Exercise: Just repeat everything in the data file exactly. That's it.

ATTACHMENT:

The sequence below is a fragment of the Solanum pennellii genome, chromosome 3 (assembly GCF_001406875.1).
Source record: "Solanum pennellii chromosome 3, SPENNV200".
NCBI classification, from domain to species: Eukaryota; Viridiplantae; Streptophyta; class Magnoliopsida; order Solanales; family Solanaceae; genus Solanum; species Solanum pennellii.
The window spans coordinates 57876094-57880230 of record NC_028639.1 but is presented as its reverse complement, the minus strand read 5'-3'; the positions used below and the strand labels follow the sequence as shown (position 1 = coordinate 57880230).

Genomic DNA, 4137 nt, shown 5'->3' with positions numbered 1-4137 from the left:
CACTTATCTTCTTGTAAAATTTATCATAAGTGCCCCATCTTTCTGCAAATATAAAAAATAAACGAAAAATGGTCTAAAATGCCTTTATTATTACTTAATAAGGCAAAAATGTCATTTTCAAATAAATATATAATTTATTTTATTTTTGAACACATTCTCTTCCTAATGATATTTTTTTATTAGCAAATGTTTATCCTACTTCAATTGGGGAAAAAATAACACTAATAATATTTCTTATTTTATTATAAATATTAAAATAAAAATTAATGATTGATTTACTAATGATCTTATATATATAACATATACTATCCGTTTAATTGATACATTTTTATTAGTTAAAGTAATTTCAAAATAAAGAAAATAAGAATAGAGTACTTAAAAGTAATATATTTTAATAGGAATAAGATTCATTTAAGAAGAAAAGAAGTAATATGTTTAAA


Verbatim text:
The sequence below is a fragment of the Solanum pennellii genome, chromosome 3 (assembly GCF_001406875.1).
Source record: "Solanum pennellii chromosome 3, SPENNV200".
NCBI classification, from domain to species: Eukaryota; Viridiplantae; Streptophyta; class Magnoliopsida; order Solanales; family Solanaceae; genus Solanum; species Solanum pennellii.
The window spans coordinates 57876094-57880230 of record NC_028639.1 but is presented as its reverse complement, the minus strand read 5'-3'; the positions used below and the strand labels follow the sequence as shown (position 1 = coordinate 57880230).

Genomic DNA, 4137 nt, shown 5'->3' with positions numbered 1-4137 from the left:
CACTTATCTTCTTGTAAAATTTATCATAAGTGCCCCATCTTTCTGCAAATATAAAAAATAAACGAAAAATGGTCTAAAATGCCTTTATTATTACTTAATAAGGCAAAAATGTCATTTTCAAATAAATATATAATTTATTTTATTTTTGAACACATTCTCTTCCTAATGATATTTTTTTATTAGCAAATGTTTATCCTACTTCAATTGGGGAAAAAATAACACTAATAATATTTCTTATTTTATTATAAATATTAAAATAAAAATTAATGATTGATTTACTAATGATCTTATATATATAACATATACTATCCGTTTAATTGATACATTTTTATTAGTTAAAGTAATTTCAAAATAAAGAAAATAAGAATAGAGTACTTAAAAGTAATATATTTTAATAGGAATAAGATTCATTTAAGAAGAAAAGAAGTAATATGTTTAAA